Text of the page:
His casts, and the casts of these films (many of which began life as wholly owned subsidiaries of Tarantino Inc.) are establishment cool—actors with too many chops for mythos. The form requires conduits through which to freely channel the Zeitgeist, and lowering the age limit does so fast, turning fierce acting coups into aimless, histrionic, almost shocking amorality fables. Samuel L. Jackson may be a towering talent, but that just makes his characters convincing but remote. You won’t catch Sarah Michelle Gellar recalling her days doing rep at the Humana.

A high level of language applied to low subject matter lost its gleam when repeated in similacra of Tarantino’s original context, but its introduction enabled other directors to acknowledge that trickle-down analysis had reached even into the high schools and low-rent bastions they wanted to portray. This is one of the reasons that classic texts adapt so suitably to teen noir. If Heathers struck the pose, Clueless animated it from the inside. Updating a text like Emma or Les Liaisons Dangereuses (the latter appearing as Cruel Intentions in a theater near you) for high-schoolers is itself a cynical premise—it presupposes that the milieu is a social hierarchy of hard boundaries unthinkable in the democracy of adulthood, and that sexual manipulation, expedient drug dealing, and a frightening level of autonomy are earmarks of the teenager’s natural habitat.

Jean-Luc Godard called his West-obsessed, posturing young skeptics “the children of Marx and Coca-Cola,” but these are the children of Reagan and cocaine, precocious entrepreneurs trafficking in the advantages of hard-core social economics. Subverting the gangster genre from within is a useless exercise for the likes of Liman, whose Swingers borrowed Rat Pack trappings for their macho frisson and then let the insecure, love-hungry ’90s unravel their attendant expectations. Go audaciously re-pots the lurid foliage of Pulp Fiction among a junior set of checkout clerks, drug dealers, narcs, and ravers, who emerge from a series of horrifying mishaps unscathed and unchanged.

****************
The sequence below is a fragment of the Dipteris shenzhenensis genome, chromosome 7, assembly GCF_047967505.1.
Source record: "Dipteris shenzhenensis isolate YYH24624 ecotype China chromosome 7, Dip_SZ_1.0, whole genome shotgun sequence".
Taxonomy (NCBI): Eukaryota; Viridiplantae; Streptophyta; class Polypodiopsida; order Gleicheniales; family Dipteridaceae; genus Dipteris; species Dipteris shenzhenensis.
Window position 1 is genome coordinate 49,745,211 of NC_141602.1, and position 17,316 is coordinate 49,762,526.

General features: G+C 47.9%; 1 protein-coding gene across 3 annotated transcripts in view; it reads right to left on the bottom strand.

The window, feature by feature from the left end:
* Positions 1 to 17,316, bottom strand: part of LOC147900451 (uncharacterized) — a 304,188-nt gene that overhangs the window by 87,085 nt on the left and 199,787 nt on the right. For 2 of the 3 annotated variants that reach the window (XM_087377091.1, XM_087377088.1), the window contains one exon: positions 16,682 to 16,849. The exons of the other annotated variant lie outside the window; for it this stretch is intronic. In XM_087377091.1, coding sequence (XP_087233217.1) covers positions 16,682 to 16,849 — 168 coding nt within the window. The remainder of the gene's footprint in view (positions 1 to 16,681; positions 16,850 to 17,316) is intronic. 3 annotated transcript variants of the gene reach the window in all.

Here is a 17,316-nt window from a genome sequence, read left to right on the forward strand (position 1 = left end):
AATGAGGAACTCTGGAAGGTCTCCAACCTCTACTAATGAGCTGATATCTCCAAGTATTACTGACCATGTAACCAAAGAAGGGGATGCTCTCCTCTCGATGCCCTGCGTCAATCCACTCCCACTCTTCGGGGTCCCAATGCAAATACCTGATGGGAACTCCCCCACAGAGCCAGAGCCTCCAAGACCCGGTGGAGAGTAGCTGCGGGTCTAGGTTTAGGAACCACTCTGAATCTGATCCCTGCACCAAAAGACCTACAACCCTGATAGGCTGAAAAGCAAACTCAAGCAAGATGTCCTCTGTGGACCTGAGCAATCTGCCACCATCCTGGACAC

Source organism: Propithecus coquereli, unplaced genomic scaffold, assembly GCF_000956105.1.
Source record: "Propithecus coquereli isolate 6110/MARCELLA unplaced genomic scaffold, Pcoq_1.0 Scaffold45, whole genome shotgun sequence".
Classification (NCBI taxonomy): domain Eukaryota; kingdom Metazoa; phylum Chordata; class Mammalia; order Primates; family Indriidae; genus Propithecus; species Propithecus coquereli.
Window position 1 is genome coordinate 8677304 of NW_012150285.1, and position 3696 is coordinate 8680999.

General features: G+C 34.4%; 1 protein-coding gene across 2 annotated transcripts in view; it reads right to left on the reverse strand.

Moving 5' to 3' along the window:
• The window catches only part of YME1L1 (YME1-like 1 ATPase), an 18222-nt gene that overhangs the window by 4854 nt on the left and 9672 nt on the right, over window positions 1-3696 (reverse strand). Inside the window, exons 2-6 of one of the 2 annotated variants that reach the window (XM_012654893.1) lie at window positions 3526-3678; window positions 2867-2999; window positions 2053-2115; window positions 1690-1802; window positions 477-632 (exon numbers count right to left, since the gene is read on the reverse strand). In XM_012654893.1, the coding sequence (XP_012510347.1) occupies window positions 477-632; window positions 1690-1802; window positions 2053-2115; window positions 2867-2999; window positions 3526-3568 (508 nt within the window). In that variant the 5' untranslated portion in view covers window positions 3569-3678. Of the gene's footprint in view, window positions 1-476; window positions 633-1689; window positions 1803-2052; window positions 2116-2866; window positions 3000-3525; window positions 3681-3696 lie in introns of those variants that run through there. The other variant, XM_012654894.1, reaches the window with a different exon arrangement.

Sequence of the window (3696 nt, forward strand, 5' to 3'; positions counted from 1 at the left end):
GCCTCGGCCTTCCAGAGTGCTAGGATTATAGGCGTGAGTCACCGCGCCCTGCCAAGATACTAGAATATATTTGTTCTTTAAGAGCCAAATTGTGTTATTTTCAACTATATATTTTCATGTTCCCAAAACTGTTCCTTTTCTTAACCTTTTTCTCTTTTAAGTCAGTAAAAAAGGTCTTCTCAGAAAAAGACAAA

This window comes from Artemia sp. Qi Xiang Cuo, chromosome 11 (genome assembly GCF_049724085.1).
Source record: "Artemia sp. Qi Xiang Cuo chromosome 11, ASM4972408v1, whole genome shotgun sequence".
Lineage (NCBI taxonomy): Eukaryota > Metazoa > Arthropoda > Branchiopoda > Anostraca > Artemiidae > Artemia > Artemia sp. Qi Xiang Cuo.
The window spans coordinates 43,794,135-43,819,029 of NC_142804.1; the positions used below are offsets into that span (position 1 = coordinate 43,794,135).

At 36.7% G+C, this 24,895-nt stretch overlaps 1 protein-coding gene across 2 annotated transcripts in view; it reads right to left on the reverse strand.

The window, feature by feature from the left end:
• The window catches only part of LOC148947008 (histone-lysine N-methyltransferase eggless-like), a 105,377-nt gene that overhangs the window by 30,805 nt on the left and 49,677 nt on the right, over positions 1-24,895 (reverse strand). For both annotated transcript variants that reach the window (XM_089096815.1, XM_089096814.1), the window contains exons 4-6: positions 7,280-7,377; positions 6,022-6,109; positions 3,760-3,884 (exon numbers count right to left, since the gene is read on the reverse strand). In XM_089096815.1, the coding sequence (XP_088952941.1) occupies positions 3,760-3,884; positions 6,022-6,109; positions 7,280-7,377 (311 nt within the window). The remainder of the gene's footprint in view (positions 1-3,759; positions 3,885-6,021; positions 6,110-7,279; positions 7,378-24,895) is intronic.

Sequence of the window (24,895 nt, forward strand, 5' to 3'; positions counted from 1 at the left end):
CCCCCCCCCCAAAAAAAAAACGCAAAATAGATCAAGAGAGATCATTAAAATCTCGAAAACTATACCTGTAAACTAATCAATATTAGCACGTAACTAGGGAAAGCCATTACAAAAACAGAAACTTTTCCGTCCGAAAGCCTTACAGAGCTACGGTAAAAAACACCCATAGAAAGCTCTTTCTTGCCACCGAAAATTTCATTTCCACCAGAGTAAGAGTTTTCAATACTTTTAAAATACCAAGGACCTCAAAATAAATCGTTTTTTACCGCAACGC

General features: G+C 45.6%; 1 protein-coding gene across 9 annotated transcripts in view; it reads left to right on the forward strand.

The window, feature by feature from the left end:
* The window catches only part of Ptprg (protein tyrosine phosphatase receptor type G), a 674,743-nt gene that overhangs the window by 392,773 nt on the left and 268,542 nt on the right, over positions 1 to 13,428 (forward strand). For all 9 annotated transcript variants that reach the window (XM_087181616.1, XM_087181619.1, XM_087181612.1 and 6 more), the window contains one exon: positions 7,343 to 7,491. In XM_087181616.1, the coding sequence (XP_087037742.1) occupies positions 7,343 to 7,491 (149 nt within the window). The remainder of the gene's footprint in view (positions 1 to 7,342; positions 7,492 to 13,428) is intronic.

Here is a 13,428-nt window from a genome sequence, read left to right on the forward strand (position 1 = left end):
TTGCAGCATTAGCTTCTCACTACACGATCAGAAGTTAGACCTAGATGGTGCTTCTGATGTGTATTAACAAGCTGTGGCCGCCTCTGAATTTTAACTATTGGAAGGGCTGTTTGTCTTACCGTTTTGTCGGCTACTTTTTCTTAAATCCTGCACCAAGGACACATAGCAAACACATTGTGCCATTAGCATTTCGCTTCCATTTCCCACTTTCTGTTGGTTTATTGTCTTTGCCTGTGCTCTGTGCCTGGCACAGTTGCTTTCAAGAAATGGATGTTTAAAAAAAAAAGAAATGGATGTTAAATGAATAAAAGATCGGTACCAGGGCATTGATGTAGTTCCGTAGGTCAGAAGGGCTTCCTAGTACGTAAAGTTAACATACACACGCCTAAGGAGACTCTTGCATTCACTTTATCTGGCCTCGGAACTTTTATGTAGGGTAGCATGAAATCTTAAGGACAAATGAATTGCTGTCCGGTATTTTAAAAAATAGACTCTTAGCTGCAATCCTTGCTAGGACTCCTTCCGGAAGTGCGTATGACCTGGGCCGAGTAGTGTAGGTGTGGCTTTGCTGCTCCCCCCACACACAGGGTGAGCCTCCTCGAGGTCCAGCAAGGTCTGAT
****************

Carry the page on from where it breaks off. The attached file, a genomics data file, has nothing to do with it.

The transformative assumptions of older genres—noir in particular, whose narrative engine is the inability of man to escape his fate—no longer apply. Traditional teen flicks are just as enamored of adolescent fatalism (formalism aside, noir is not an emotionally mature genre) but prefer redemption to tragic destiny. From problem dramas to the false premise of coming-of-age crises to John Hughes’ appallingly resilient scenarios, teen films invent difficulties for their characters to overcome, in the span of One Magical Summer or That Day in Detention. The new teen noir treats all experience as equally unrevelatory; exploits that would stand as moral calibrators of the characters’ fates—and demand final reckoning—elsewhere are presented not as problem scenarios but as slices of life. Thus the loose, flat, shaggy-dog tone that drains meaning from behavior makes the stories pass like implausible dreams.

Jaded detachment is perhaps not the noblest worldview, but it is a useful one, especially to teens, who understand that, whatever moment the camera is turned upon their fate, their future holds more of the same. Even quests for love take on an evanescent air when enacted by the younger set. Clueless’ Cher scoffs at our surprise that a wedding ends the film—it doesn’t end her story; “I’m only 16,” she sneers. The booze-fueled final pairings of 200 Cigarettes aren’t meant to last any longer than the pre-party couplings; the venerable plot line of Cruel Intentions becomes good nasty fun instead of repercussive tragedy when the Machiavellian high-schoolers find their scheme tangled by infatuation—emotional attachment in that age and in that milieu hardly engenders the social inevitabilities of the original story. At the same time, removing the sting of responsibility while toying with adult narrative possibilities renders all experience not only equally meaningless, but equally meaningful. The shape and color of youth flicks has changed, but teen noir gives its audience a familiar payoff—youthful solipsism in a fun-house mirror. —Arion Berger